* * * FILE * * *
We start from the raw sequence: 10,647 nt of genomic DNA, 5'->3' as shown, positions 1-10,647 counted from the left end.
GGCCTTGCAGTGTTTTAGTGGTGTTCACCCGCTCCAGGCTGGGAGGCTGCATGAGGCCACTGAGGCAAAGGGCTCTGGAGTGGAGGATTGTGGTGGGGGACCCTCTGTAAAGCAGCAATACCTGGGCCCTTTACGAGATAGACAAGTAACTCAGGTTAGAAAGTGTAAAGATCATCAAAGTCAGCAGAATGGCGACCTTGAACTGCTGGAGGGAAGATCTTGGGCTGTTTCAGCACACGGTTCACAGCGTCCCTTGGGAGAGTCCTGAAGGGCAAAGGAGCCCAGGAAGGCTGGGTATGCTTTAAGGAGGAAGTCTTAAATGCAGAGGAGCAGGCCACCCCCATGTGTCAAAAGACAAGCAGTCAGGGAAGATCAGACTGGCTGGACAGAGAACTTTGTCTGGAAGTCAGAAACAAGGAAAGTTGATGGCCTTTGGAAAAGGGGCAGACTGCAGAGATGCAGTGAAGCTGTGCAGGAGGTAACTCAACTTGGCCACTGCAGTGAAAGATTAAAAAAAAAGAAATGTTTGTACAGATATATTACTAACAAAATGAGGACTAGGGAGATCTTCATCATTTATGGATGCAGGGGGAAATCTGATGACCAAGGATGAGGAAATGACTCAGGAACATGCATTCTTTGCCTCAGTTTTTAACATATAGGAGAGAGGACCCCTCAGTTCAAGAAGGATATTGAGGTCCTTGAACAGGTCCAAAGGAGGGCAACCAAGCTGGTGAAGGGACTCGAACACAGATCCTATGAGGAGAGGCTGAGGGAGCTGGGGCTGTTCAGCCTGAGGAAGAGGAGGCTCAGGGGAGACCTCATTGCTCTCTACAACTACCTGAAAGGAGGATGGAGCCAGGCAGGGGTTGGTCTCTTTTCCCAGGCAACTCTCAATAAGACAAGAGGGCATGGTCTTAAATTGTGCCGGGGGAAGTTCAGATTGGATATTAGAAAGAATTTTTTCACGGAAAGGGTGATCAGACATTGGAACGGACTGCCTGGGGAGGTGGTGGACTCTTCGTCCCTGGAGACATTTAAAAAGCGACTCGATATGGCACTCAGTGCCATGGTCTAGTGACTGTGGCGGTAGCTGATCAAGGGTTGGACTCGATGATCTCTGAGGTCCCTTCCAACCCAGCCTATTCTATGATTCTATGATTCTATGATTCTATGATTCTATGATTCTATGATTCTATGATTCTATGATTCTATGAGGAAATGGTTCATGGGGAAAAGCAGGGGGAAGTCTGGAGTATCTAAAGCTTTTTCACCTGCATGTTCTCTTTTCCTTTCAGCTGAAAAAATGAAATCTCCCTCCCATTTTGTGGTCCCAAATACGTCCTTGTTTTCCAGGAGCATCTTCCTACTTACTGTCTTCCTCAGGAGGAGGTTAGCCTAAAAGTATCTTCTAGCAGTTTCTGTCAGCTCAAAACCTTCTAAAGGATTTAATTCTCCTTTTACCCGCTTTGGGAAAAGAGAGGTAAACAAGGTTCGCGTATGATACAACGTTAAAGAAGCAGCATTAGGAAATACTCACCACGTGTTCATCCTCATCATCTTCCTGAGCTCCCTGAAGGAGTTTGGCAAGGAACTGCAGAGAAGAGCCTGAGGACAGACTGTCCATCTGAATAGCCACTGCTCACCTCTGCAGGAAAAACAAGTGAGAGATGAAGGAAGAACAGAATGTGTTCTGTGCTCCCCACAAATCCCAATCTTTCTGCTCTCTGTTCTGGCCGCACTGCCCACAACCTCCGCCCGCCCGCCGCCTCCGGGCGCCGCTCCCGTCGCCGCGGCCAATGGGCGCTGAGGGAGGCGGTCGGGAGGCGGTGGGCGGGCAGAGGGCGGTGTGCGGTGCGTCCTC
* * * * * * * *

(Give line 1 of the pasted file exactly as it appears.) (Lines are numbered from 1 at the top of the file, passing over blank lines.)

We start from the raw sequence: 10,647 nt of genomic DNA, 5'->3' as shown, positions 1-10,647 counted from the left end.